most books of that period. Neither on that page 
nor on any other is there printed mention of the 
date and place of printing or of the name of the 
printer. The belief that this Bible was printed 
before 1455 at Mainz seems wan-anted by the 
colophon of Henry Cremer in writing, at the end 
of the book, that he did the work of rnbrication at 
Mainz in the year 1456. There he stopped un- 
wisely : if the illuminator of the first printed book 
had named the printers, he might have prevented 
a long controversy concerning the date of inven- 
tion and the name of inventor. 

The certificate of the illuminator, which is known 
to bibliographers as the colophon, or the crowning- 
piece, was put at the end of the book as a painter's 
device or signature is put in the corner of a pic- 
ture, or as a stamp or seal is affixed at the bottom 
of a piece of silver or porcelain. An instinctive 
sense of propriety forbade the workman to put 
himself too prominently forward. 

In the profusely rubricated Psalter of 1457 (ac- 
cepted as the first book with a printed date), Fust 
and Schoeffer followed the cnstom of the illumina- 
tors, and added a colophon in type, in which they 
advertised themselves as the makers of books by a 
new process, and they made their advertisement 
conspicuous by a memorable device. In similar 
style the printer of the Catholicon of 1460 affixed 



6 Name of printer sometimes omitted 

a colophon to the end o£ this book, in which he 
says Mainz was the place and the year 1460 the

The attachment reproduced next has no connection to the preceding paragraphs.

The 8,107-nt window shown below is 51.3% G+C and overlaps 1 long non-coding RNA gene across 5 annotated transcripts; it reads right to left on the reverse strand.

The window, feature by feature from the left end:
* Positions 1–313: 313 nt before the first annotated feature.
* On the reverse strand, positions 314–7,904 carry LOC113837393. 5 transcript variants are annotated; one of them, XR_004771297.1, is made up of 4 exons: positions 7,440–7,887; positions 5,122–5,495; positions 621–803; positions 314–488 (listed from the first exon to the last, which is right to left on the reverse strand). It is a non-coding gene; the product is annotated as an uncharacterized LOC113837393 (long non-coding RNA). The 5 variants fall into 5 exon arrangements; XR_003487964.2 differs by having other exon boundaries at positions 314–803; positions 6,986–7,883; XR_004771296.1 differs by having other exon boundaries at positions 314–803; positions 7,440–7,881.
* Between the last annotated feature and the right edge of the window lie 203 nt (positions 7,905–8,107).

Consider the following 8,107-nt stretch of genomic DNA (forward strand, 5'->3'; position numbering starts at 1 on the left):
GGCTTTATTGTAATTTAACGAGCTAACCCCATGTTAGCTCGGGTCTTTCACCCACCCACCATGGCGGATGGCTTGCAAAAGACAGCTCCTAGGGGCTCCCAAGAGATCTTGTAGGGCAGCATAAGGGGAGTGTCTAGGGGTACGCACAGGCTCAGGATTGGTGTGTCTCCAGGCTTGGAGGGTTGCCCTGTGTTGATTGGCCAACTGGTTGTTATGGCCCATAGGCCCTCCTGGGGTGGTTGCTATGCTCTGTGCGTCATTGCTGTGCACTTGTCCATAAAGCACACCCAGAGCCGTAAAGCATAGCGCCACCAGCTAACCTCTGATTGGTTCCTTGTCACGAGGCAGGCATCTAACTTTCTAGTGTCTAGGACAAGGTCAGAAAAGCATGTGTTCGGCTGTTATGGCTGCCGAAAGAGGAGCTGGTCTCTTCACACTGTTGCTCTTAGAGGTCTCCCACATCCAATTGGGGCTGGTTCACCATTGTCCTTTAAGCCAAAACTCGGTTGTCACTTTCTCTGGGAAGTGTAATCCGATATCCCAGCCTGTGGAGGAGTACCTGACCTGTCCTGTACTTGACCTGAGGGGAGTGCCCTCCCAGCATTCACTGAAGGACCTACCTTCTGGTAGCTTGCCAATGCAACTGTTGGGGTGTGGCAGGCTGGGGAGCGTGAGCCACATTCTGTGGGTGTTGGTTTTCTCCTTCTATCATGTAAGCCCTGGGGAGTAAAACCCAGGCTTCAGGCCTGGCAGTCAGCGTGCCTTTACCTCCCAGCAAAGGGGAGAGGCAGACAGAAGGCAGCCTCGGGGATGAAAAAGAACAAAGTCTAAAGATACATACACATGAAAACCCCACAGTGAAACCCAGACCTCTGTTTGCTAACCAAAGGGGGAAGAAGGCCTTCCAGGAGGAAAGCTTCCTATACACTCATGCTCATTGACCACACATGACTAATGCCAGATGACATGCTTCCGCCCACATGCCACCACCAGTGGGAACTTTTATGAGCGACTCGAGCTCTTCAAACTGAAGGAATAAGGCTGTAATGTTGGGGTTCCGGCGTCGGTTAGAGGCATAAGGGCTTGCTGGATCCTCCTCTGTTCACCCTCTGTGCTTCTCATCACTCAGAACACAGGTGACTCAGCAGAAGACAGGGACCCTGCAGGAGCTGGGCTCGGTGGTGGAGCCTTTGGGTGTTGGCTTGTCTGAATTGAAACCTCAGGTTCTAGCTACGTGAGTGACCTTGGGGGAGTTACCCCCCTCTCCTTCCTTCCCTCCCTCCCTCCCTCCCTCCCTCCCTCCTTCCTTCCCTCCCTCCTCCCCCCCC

date of printing, but he did not give his name as 
the printer, although he does call the reader's 

Akiffmi pitfioio cuius mm* imfimtium tfn®u fi 
unt oifcm.Qui qj nuofopc jjuulie nzudat quoo 
Cipicntibue ctlaf. bic liber csrcsmc.atboticon. 
oiiicc rnarnadomo Annfe CO cccc Ix Aim* rn ur 
bf ma^nntina nadewio mriitt g?rmanicr.QwAm 
tti demenda ram Alto mgenif (uminctono qp $ 
hwo.ccttri* terra** nadombuo jwFcnv.illttftrara 
qj Oi^nAfus eft Hon calami .ftili.aut ptmi* fuffrji 
90«@ mira parmnai; formal* qjconcoioia^ or 
done et mo3ulo.impn>flrue atqj confedus eft. 
bine tibi fcnete patw nato cQ flam'm* ficro.tau* 
«t bono) ono trino tribuam* it uno 6cdcfw Iau 
w libro boc atholiar plautt Qui Uuo atg pian i 
ftmpcr won lj»qu« mariamf ©€0.<BtWCW 

Colophon of the Catholicon of 1460. l 

1 By the assistance of the Most ahove the other nations of the 

High, at whose will the tongues earth), not by means of pen, or 

of children hecome eloquent, pencil, or stencil plate, hut by 

and who often reveals to babes the admirable proportion, har- 

what He hides from the learned, mony, and connection of the